Biologists from the Royal Netherlands Institute for Sea Research have demonstrated that desert dust promotes the growth of algae. Scientists had already assumed that the iron in desert dust stimulated algal growth, but this has now been demonstrated for the first time. The researchers have published their findings in the December issue of the Journal of Phycology.
The biologists cultured two species of diatoms in seawater originating from the iron-depleted Southern Ocean, the sea around the South Pole. The algae were supplied with dust from a desert in Mauritania and a desert in Namibia. The growth of algae which received a lot of dust was compared with that of algae which received little or no dust.
Algae that received desert dust grew considerably better than algae which did not. The researchers also discovered that algae grew less well on desert dust from Mauritania than desert dust from Namibia.
Sonja Jacobs | NWO
Microscope measures muscle weakness
16.11.2018 | Friedrich-Alexander-Universität Erlangen-Nürnberg
Good preparation is half the digestion
16.11.2018 | Max-Planck-Institut für Stoffwechselforschung
Researchers at the University of New Hampshire have captured a difficult-to-view singular event involving "magnetic reconnection"--the process by which sparse particles and energy around Earth collide producing a quick but mighty explosion--in the Earth's magnetotail, the magnetic environment that trails behind the planet.
Magnetic reconnection has remained a bit of a mystery to scientists. They know it exists and have documented the effects that the energy explosions can...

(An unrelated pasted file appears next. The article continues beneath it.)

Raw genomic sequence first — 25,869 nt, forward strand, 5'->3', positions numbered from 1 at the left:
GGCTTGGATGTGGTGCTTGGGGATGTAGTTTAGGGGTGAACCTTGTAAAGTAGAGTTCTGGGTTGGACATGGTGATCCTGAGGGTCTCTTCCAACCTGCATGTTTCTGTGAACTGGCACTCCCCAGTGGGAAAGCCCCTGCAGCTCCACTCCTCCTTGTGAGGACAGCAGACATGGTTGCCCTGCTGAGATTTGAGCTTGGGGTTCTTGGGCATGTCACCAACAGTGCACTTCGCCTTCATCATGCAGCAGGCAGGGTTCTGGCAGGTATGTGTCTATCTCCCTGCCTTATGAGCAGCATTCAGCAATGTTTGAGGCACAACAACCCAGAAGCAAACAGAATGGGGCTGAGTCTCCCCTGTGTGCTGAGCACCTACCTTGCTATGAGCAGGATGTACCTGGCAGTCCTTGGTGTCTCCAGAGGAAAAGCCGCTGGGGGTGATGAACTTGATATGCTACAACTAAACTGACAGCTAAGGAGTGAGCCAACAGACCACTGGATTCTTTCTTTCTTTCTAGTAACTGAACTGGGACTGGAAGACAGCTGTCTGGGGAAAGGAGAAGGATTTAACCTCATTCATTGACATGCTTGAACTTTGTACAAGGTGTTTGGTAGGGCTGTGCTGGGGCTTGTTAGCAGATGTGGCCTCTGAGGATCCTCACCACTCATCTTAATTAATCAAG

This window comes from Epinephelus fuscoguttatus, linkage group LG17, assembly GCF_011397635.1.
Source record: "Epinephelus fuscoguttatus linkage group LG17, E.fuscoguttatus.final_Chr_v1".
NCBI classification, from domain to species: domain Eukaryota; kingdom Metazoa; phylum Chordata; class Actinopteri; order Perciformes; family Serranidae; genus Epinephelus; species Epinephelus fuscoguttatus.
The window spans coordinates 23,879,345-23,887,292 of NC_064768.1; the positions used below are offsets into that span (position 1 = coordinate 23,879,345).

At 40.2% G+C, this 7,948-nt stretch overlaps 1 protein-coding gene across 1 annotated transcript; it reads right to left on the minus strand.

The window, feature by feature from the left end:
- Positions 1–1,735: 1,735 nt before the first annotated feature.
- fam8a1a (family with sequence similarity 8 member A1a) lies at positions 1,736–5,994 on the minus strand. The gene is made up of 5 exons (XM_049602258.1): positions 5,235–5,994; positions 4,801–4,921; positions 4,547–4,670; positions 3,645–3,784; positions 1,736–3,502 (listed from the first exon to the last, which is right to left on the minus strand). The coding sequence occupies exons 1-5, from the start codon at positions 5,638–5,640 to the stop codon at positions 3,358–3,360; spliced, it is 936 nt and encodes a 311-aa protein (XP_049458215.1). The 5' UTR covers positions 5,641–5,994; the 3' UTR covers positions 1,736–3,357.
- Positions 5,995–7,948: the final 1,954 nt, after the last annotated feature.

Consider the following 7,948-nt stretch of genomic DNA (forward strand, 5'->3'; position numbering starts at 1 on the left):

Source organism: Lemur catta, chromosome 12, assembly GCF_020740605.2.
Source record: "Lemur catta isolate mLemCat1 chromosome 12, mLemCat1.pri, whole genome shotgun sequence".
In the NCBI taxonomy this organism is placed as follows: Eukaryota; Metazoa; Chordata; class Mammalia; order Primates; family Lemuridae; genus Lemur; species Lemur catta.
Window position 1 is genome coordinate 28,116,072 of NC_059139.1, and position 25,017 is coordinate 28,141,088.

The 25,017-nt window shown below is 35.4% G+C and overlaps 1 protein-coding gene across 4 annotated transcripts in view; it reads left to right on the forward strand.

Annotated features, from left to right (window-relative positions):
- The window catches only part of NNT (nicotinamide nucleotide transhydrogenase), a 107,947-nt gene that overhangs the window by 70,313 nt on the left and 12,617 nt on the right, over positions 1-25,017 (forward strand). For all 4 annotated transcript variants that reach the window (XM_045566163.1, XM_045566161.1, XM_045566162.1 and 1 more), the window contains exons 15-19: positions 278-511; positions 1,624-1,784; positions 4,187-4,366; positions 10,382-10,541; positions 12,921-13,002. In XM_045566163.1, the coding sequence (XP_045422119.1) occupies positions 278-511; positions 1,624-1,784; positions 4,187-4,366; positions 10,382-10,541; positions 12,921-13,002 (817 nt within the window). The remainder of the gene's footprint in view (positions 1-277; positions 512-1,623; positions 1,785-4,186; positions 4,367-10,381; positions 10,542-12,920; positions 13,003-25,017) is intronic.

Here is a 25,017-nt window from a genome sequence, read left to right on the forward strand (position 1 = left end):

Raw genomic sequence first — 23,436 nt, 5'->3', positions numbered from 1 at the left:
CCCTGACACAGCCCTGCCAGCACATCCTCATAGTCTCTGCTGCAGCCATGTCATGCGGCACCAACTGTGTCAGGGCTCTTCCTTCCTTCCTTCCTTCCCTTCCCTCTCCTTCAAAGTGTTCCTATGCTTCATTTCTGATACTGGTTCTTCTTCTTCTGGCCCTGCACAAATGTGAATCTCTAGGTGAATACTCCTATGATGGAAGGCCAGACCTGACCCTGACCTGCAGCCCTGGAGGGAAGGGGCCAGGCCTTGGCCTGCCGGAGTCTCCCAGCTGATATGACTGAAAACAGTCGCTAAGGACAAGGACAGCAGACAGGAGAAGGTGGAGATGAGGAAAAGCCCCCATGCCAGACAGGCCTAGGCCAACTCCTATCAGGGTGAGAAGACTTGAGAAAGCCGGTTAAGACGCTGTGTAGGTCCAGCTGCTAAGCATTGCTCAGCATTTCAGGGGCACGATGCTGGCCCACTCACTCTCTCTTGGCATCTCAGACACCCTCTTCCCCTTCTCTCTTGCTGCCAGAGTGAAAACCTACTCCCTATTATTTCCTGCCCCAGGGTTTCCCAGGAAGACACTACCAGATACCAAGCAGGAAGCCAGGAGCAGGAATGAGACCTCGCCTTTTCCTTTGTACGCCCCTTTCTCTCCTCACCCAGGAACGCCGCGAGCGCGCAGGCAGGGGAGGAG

Biochips have been developed at TU Wien (Vienna), on which tissue can be produced and examined. This allows supplying the tissue with different substances in a very controlled way.
Cultivating human cells in the Petri dish is not a big challenge today. Producing artificial tissue, however, permeated by fine blood vessels, is a much more...
Faster and secure data communication: This is the goal of a new joint project involving physicists from the University of Würzburg. The German Federal Ministry of Education and Research funds the project with 14.8 million euro.
In our digital world data security and secure communication are becoming more and more important. Quantum communication is a promising approach to achieve...
On Saturday, 10 November 2018, the research icebreaker Polarstern will leave its homeport of Bremerhaven, bound for Cape Town, South Africa.
When choosing materials to make something, trade-offs need to be made between a host of properties, such as thickness, stiffness and weight. Depending on the application in question, finding just the right balance is the difference between success and failure
Now, a team of Penn Engineers has demonstrated a new material they call "nanocardboard," an ultrathin equivalent of corrugated paper cardboard. A square...
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06.11.2018 | Event News
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16.11.2018 | Health and Medicine
16.11.2018 | Life Sciences
16.11.2018 | Life Sciences